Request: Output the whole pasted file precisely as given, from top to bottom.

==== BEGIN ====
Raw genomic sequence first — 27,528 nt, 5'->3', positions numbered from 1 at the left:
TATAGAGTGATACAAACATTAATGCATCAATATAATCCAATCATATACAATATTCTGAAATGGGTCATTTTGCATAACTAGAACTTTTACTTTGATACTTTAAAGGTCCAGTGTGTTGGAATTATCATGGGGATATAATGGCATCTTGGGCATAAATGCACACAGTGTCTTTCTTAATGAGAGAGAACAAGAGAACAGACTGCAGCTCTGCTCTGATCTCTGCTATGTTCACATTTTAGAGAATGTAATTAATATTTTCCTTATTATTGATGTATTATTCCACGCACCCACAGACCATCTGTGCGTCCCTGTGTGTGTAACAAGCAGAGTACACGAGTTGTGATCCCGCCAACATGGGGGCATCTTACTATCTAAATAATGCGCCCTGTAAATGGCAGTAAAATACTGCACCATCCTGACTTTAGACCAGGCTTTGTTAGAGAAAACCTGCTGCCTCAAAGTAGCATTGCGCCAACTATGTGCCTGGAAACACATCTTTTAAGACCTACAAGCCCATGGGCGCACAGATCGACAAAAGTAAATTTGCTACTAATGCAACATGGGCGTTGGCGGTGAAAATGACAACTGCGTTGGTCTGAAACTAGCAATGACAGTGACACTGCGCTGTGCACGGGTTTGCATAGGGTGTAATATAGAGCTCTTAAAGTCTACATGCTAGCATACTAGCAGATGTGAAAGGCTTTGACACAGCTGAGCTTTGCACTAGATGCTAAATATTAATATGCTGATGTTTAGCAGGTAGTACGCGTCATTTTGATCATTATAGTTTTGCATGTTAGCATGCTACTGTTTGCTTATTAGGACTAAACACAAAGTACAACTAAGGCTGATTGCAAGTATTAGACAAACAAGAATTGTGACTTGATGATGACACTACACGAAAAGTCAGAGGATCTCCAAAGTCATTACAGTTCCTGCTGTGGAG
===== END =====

Raw genomic sequence first — 27,528 nt, 5'->3', positions numbered from 1 at the left:
TATAGAGTGATACAAACATTAATGCATCAATATAATCCAATCATATACAATATTCTGAAATGGGTCATTTTGCATAACTAGAACTTTTACTTTGATACTTTAAAGGTCCAGTGTGTTGGAATTATCATGGGGATATAATGGCATCTTGGGCATAAATGCACACAGTGTCTTTCTTAATGAGAGAGAACAAGAGAACAGACTGCAGCTCTGCTCTGATCTCTGCTATGTTCACATTTTAGAGAATGTAATTAATATTTTCCTTATTATTGATGTATTATTCCACGCACCCACAGACCATCTGTGCGTCCCTGTGTGTGTAACAAGCAGAGTACACGAGTTGTGATCCCGCCAACATGGGGGCATCTTACTATCTAAATAATGCGCCCTGTAAATGGCAGTAAAATACTGCACCATCCTGACTTTAGACCAGGCTTTGTTAGAGAAAACCTGCTGCCTCAAAGTAGCATTGCGCCAACTATGTGCCTGGAAACACATCTTTTAAGACCTACAAGCCCATGGGCGCACAGATCGACAAAAGTAAATTTGCTACTAATGCAACATGGGCGTTGGCGGTGAAAATGACAACTGCGTTGGTCTGAAACTAGCAATGACAGTGACACTGCGCTGTGCACGGGTTTGCATAGGGTGTAATATAGAGCTCTTAAAGTCTACATGCTAGCATACTAGCAGATGTGAAAGGCTTTGACACAGCTGAGCTTTGCACTAGATGCTAAATATTAATATGCTGATGTTTAGCAGGTAGTACGCGTCATTTTGATCATTATAGTTTTGCATGTTAGCATGCTACTGTTTGCTTATTAGGACTAAACACAAAGTACAACTAAGGCTGATTGCAAGTATTAGACAAACAAGAATTGTGACTTGATGATGACACTACACGAAAAGTCAGAGGATCTCCAAAGTCATTACAGTTCCTGCTGTGGAG